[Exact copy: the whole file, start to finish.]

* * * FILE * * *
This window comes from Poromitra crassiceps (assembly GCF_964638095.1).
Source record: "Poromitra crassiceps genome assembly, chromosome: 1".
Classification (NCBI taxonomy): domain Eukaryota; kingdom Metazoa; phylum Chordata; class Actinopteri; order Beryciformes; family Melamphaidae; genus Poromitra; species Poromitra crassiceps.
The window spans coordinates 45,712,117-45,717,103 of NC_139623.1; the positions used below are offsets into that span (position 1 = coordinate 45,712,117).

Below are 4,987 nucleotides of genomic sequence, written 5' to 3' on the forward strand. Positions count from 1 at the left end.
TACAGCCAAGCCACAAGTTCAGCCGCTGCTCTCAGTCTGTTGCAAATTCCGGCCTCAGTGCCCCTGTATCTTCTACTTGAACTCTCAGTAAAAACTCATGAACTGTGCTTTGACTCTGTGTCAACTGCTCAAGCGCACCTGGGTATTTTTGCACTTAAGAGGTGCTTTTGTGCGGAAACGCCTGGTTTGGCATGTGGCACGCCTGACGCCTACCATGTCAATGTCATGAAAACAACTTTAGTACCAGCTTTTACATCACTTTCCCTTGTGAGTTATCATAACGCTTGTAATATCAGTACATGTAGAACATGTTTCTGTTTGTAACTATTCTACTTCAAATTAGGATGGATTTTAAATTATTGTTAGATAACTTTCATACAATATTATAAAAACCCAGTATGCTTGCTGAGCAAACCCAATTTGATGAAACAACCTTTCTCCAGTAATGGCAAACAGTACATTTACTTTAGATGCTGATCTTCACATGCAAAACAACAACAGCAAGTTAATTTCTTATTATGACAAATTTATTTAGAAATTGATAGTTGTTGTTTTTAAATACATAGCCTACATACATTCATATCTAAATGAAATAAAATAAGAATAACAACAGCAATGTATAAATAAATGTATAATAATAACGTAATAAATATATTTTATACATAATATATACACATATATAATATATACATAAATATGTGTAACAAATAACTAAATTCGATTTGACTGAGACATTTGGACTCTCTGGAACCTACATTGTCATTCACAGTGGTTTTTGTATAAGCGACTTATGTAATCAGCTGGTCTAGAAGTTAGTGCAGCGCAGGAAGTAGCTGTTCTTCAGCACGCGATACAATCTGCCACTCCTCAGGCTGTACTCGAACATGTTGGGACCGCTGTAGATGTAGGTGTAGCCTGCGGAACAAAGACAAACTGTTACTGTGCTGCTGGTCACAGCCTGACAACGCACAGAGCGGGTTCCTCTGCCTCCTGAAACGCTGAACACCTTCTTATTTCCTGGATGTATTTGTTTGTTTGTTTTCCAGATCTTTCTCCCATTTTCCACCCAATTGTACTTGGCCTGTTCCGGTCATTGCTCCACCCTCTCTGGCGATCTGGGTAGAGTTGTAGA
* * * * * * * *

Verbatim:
This window comes from Poromitra crassiceps (assembly GCF_964638095.1).
Source record: "Poromitra crassiceps genome assembly, chromosome: 1".
Classification (NCBI taxonomy): domain Eukaryota; kingdom Metazoa; phylum Chordata; class Actinopteri; order Beryciformes; family Melamphaidae; genus Poromitra; species Poromitra crassiceps.
The window spans coordinates 45,712,117-45,717,103 of NC_139623.1; the positions used below are offsets into that span (position 1 = coordinate 45,712,117).

Below are 4,987 nucleotides of genomic sequence, written 5' to 3' on the forward strand. Positions count from 1 at the left end.
TACAGCCAAGCCACAAGTTCAGCCGCTGCTCTCAGTCTGTTGCAAATTCCGGCCTCAGTGCCCCTGTATCTTCTACTTGAACTCTCAGTAAAAACTCATGAACTGTGCTTTGACTCTGTGTCAACTGCTCAAGCGCACCTGGGTATTTTTGCACTTAAGAGGTGCTTTTGTGCGGAAACGCCTGGTTTGGCATGTGGCACGCCTGACGCCTACCATGTCAATGTCATGAAAACAACTTTAGTACCAGCTTTTACATCACTTTCCCTTGTGAGTTATCATAACGCTTGTAATATCAGTACATGTAGAACATGTTTCTGTTTGTAACTATTCTACTTCAAATTAGGATGGATTTTAAATTATTGTTAGATAACTTTCATACAATATTATAAAAACCCAGTATGCTTGCTGAGCAAACCCAATTTGATGAAACAACCTTTCTCCAGTAATGGCAAACAGTACATTTACTTTAGATGCTGATCTTCACATGCAAAACAACAACAGCAAGTTAATTTCTTATTATGACAAATTTATTTAGAAATTGATAGTTGTTGTTTTTAAATACATAGCCTACATACATTCATATCTAAATGAAATAAAATAAGAATAACAACAGCAATGTATAAATAAATGTATAATAATAACGTAATAAATATATTTTATACATAATATATACACATATATAATATATACATAAATATGTGTAACAAATAACTAAATTCGATTTGACTGAGACATTTGGACTCTCTGGAACCTACATTGTCATTCACAGTGGTTTTTGTATAAGCGACTTATGTAATCAGCTGGTCTAGAAGTTAGTGCAGCGCAGGAAGTAGCTGTTCTTCAGCACGCGATACAATCTGCCACTCCTCAGGCTGTACTCGAACATGTTGGGACCGCTGTAGATGTAGGTGTAGCCTGCGGAACAAAGACAAACTGTTACTGTGCTGCTGGTCACAGCCTGACAACGCACAGAGCGGGTTCCTCTGCCTCCTGAAACGCTGAACACCTTCTTATTTCCTGGATGTATTTGTTTGTTTGTTTTCCAGATCTTTCTCCCATTTTCCACCCAATTGTACTTGGCCTGTTCCGGTCATTGCTCCACCCTCTCTGGCGATCTGGGTAGAGTTGTAGA